How to Write a Refusal-to-Pay Letter

Let the offending company know why you don't plan on paying your bill.
Image Credit: Monkey Business Images/Monkey Business/Getty Images

If you find yourself in a dispute with a company or service provider and don't feel like you should have to pay that bill, it's critical to let the other party know why. Writing a letter gets everything on the record and avoids the confusion that a phone call can create if the issue later ends up in court. Be clear, professional and concise in your refusal-to-pay letter, detailing what the problem is and why you're taking this action.


Step 1

Format your document as a business letter, addressed to the company owner, your account manager, or the specific department you're having a dispute with. Make sure the recipient has the power to do something about the situation -- it's a waste of time to send this to someone without the authority to cancel the bill even if she wanted to.


Video of the Day

Step 2

Describe the transaction in question. Be specific about the time and date, the personnel you interacted with and the nature of the agreement. For example, you might note that "On the afternoon of May 21, I checked into your hotel at the 300 Main Street location. Toby, the agent who took my reservation, assured me that while construction was taking place in the facility, my room was fit for occupancy."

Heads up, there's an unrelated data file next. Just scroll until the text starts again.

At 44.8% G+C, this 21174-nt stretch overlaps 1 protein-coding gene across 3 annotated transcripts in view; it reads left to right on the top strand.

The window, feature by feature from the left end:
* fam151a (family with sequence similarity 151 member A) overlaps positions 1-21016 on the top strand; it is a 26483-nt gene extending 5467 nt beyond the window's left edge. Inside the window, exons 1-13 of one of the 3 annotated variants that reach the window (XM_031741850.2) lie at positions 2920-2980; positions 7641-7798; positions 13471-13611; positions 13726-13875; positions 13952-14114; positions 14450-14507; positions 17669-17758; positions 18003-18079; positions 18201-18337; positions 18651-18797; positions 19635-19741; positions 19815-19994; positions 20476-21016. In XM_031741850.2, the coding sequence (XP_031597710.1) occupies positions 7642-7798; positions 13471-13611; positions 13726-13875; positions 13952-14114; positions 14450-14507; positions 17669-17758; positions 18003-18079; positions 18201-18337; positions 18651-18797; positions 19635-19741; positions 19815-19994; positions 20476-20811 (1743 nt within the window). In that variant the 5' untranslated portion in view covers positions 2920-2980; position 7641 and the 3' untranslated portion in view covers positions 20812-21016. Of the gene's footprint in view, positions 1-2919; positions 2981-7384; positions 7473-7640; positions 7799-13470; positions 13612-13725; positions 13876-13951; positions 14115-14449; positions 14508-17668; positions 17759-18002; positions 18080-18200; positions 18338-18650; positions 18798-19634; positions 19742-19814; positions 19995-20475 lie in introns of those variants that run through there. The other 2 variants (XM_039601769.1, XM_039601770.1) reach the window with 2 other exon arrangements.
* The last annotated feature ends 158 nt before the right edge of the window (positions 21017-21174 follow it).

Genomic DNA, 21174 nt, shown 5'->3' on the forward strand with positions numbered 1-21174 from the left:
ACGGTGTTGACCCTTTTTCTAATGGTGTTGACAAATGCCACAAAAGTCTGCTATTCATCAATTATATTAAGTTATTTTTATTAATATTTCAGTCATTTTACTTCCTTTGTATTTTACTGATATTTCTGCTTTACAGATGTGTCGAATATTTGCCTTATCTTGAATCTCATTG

Step 3

State the specific problem that's behind your refusal to pay for the agreed-upon product or service. Detail how what you received failed to match agreed-upon expectations. If the product you ordered was misrepresented by the salesman and didn't have the functionality you needed, for example, include that information. If a hotel advertised itself as a five-star facility only to feature a leaky roof instead of a water slide, state that in the letter.



Step 4

Note any efforts you've already made to resolve the situation. Again, specific details are helpful. Saying "I called a dozen times" can seem like an exaggeration, but citing the dates and times of the calls makes a more persuasive record.

Step 5

Include your history with the company in question. Don't spend three pages detailing every transaction, but a sentence or two dealing your historical relationship can be helpful. If you've been a customer for years, that's additional credibility for your request.


Step 6

Close by reiterating that you won't pay the amount in question, and request confirmation that the items have been removed from your account. Ask for confirmation of this in writing.


Include any supporting documentation when you send the letter. If you have evidence of an incorrect charge or misleading advertisement, that evidence will bolster your case.


Always keep a copy of your letter for your own records.



Report an Issue

screenshot of the current page

Screenshot loading...